Will Federal Student Loan Payments Resume In 2023? Maybe, Maybe Not
If you have federal student loan debt, it’s highly likely you haven’t made any payments since March of 2020. After all, payments on federal student loans were paused due to the Covid-19 emergency and interest rates were locked at 0%. This initial pause has been extended multiple times since, with the current extension ending when the litigation surrounding President Biden’s student loan forgiveness plan reaches a conclusion.
According to the U.S. Department of Education, payments on federal student loans will restart 60 days after that happens — or maybe, possibly sometime after that.
“If the debt relief program has not been implemented and the litigation has not been resolved by June 30, 2023 — payments will resume 60 days after that. We will notify borrowers before payments restart,” writes the U.S. Department of Education on its website.
So, in other words, you may get $10,000 to $20,000 in student loan debt forgiven as Biden promised, or you may not, but you will probably end up restarting your student loan payments sometime in 2023.
That’s helpful, but is it really? The pause on federal student loan payments has been extended seven times in total so far, and student loan expert Mark Kantrowitz recently pointed that the Biden administration previously said the fifth and seventh extensions were the “final” ones borrowers would see.
Should we really believe them? According to Kantrowitz, who is a Forbes contributor and the author of a range of student loan policy papers, says there are several signs payments may actually resume this year… at least, probably.
Why Payments Will Probably Resume This Year
First, it’s been in the news that the Biden administration is officially ending the national emergency declaration caused by Covid-19 on May 11, 2023. The end of the pandemic era public health emergency means an end to some of the powers the federal government has had regarding benefits payments and student loans, among others.
This also means the Biden administration may not have the option to keep extending the student loan payment pause forever.
“That potentially ends the justification for using the Heroes Act of 2003 to implement the payment pause and interest waiver,” said Kantrowitz, adding this might prevent the administration from using a further extension of the payment pause and interest waiver as Plan B if they lose their case in the U.S. Supreme Court.
Kantrowitz also notes that the U.S. Department of Education published the Notice of Proposed Rulemaking (NPRM) for the new income-driven repayment plan in the Federal Register with a 30-day public comment period. “That prevents them from modifying income-contingent repayment into a new, broader student loan forgiveness plan as Plan C if the U.S. Supreme Court blocks the President’s plan,” he said.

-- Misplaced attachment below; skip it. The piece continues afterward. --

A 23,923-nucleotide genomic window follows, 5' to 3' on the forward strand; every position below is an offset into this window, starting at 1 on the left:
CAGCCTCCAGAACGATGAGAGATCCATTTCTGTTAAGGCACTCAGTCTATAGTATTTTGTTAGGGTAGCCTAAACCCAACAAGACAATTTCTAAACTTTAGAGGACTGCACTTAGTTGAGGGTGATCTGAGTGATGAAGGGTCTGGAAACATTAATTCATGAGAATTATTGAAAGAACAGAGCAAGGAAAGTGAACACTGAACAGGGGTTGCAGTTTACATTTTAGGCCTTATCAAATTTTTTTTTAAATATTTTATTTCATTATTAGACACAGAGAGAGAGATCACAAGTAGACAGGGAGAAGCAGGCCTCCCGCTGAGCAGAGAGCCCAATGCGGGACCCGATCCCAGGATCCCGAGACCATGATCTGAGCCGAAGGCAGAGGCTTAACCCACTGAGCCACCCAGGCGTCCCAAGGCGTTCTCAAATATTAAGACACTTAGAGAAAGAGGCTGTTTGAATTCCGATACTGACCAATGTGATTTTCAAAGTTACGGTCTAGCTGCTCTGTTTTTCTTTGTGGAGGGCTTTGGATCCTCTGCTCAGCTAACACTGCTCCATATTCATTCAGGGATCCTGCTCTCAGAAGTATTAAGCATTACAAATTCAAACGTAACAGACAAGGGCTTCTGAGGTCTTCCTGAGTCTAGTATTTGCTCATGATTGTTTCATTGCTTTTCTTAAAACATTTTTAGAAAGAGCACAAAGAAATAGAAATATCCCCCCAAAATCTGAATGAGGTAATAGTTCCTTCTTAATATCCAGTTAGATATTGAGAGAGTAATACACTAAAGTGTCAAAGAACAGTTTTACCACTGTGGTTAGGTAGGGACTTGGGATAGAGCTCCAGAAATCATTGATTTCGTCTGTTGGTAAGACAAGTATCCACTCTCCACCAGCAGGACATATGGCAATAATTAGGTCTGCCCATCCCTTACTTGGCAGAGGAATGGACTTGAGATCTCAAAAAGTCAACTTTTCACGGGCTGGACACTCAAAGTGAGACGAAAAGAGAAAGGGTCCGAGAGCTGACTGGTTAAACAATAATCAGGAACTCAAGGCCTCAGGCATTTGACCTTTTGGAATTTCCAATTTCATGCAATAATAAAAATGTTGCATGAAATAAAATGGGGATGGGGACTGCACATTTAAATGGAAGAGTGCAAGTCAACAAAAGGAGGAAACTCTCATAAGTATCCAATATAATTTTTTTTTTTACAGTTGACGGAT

In other words, this move ensures the Biden administration can’t easily come up with a new forgiveness plan altogether and start the process over if they lose their Supreme Court case.
A Long Shot Extension
However, we’ve heard the “final” phrase before. It’s possible the Biden Administration does one last extension before May – potentially changing the date of June 30, 2023 to something farther down the road.
Given that restarting payments, enacting a new repayment plan, and potentially enacting loan forgiveness could be a logistical nightmare for the student loan servicing companies, it might make logistical sense to plan for restarting payments at a later date.
Not Ready To Resume Payments? Consider These Tips
Not knowing whether you’ll be faced with restarting your payments on federal student loans this year can be stressful. After all, it’s hard to prepare to make payments when you don’t know when they’ll start, and perhaps even what your new payment will be if you get $10,000 or $20,000 in federal student loan debt wiped away per the Biden forgiveness plan.
That said, there are some steps everyone can take to mentally, financially, and logistically prepare for the inevitable.
- Update your contact information with the loan servicer and on StudentAid.gov. Kantrowitz suggests taking this step now since updating your contact information means you’ll get notification when payments are set to resume. If you haven’t made any payments since March of 2020, there’s also a good chance your contact information is outdated.
- Sign up for autopay with the loan servicer, where the monthly loan payments are automatically transferred from your bank account to the lender. Kantrowitz says borrowers should do this even if they are already signed up for autopay, “to confirm that their bank account information has not changed or to update it if they have switched to a new bank.”
- Start a monthly budget. Also prepare a descriptive budget, where you track all spending for a month, assigning it to broad categories like food, housing, medical, transportation, taxes, insurance, and more, says Kantrowitz. “Increasing awareness of spending patterns is the first step in exercising restraint,” he said, adding that budgeting also helps borrowers carve out room in their budget for the student loan payments.
- Get in the habit of making payments. Finally, Kantrowitz says to start saving the amount of your loan payments each month so you get back in the habit. “The savings can be used as a lump sum payment when repayment restarts, or to build or bulk up their emergency fund, or to pay down higher-interest debt.
The Bottom Line
Will federal student loan repayments finally resume in 2023? While most signs point to “yes,” you can guess that anything could happen with student loans at this point.
For most people, you should hope for the best and plan for the worst. This means getting ready to begin making payments again.
Chances are high that, come later in 2023, individuals with federal student loans will not have $10,000 to $20,000 forgiven and will face student loan payments restarting.